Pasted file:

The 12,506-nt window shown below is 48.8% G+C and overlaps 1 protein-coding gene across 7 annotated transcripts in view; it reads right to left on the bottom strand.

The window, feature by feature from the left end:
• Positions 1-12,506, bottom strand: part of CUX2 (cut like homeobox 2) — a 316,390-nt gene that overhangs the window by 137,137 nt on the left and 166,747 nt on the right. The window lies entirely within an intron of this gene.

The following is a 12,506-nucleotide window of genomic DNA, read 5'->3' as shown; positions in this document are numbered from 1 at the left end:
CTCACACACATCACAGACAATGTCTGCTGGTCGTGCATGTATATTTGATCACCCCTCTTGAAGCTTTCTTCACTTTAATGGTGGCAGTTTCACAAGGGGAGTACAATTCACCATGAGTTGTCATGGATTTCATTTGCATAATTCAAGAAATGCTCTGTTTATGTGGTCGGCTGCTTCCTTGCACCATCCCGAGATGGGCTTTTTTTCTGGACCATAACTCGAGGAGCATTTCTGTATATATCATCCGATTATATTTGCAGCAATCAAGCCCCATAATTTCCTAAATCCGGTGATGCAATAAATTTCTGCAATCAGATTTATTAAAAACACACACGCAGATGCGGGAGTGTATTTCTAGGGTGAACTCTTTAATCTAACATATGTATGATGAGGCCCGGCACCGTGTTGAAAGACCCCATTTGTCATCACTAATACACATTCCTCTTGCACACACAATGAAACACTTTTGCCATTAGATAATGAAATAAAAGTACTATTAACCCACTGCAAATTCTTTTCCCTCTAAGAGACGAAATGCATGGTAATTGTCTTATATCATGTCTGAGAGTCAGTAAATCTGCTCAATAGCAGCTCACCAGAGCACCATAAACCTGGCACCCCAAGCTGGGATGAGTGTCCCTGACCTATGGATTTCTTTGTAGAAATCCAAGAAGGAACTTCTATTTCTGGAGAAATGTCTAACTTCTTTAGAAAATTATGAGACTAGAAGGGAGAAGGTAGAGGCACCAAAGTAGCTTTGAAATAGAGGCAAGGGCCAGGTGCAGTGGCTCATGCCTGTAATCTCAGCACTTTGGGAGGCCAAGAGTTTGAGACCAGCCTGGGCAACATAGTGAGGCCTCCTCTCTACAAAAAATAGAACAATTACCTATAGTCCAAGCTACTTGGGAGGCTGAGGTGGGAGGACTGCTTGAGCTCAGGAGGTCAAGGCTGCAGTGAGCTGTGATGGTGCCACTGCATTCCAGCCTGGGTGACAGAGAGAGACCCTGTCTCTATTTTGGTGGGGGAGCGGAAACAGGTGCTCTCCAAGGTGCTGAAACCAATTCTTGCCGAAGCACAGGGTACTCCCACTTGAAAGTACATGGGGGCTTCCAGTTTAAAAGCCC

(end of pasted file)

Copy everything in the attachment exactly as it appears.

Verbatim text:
The 12,506-nt window shown below is 48.8% G+C and overlaps 1 protein-coding gene across 7 annotated transcripts in view; it reads right to left on the bottom strand.

The window, feature by feature from the left end:
• Positions 1-12,506, bottom strand: part of CUX2 (cut like homeobox 2) — a 316,390-nt gene that overhangs the window by 137,137 nt on the left and 166,747 nt on the right. The window lies entirely within an intron of this gene.

The following is a 12,506-nucleotide window of genomic DNA, read 5'->3' as shown; positions in this document are numbered from 1 at the left end:
CTCACACACATCACAGACAATGTCTGCTGGTCGTGCATGTATATTTGATCACCCCTCTTGAAGCTTTCTTCACTTTAATGGTGGCAGTTTCACAAGGGGAGTACAATTCACCATGAGTTGTCATGGATTTCATTTGCATAATTCAAGAAATGCTCTGTTTATGTGGTCGGCTGCTTCCTTGCACCATCCCGAGATGGGCTTTTTTTCTGGACCATAACTCGAGGAGCATTTCTGTATATATCATCCGATTATATTTGCAGCAATCAAGCCCCATAATTTCCTAAATCCGGTGATGCAATAAATTTCTGCAATCAGATTTATTAAAAACACACACGCAGATGCGGGAGTGTATTTCTAGGGTGAACTCTTTAATCTAACATATGTATGATGAGGCCCGGCACCGTGTTGAAAGACCCCATTTGTCATCACTAATACACATTCCTCTTGCACACACAATGAAACACTTTTGCCATTAGATAATGAAATAAAAGTACTATTAACCCACTGCAAATTCTTTTCCCTCTAAGAGACGAAATGCATGGTAATTGTCTTATATCATGTCTGAGAGTCAGTAAATCTGCTCAATAGCAGCTCACCAGAGCACCATAAACCTGGCACCCCAAGCTGGGATGAGTGTCCCTGACCTATGGATTTCTTTGTAGAAATCCAAGAAGGAACTTCTATTTCTGGAGAAATGTCTAACTTCTTTAGAAAATTATGAGACTAGAAGGGAGAAGGTAGAGGCACCAAAGTAGCTTTGAAATAGAGGCAAGGGCCAGGTGCAGTGGCTCATGCCTGTAATCTCAGCACTTTGGGAGGCCAAGAGTTTGAGACCAGCCTGGGCAACATAGTGAGGCCTCCTCTCTACAAAAAATAGAACAATTACCTATAGTCCAAGCTACTTGGGAGGCTGAGGTGGGAGGACTGCTTGAGCTCAGGAGGTCAAGGCTGCAGTGAGCTGTGATGGTGCCACTGCATTCCAGCCTGGGTGACAGAGAGAGACCCTGTCTCTATTTTGGTGGGGGAGCGGAAACAGGTGCTCTCCAAGGTGCTGAAACCAATTCTTGCCGAAGCACAGGGTACTCCCACTTGAAAGTACATGGGGGCTTCCAGTTTAAAAGCCC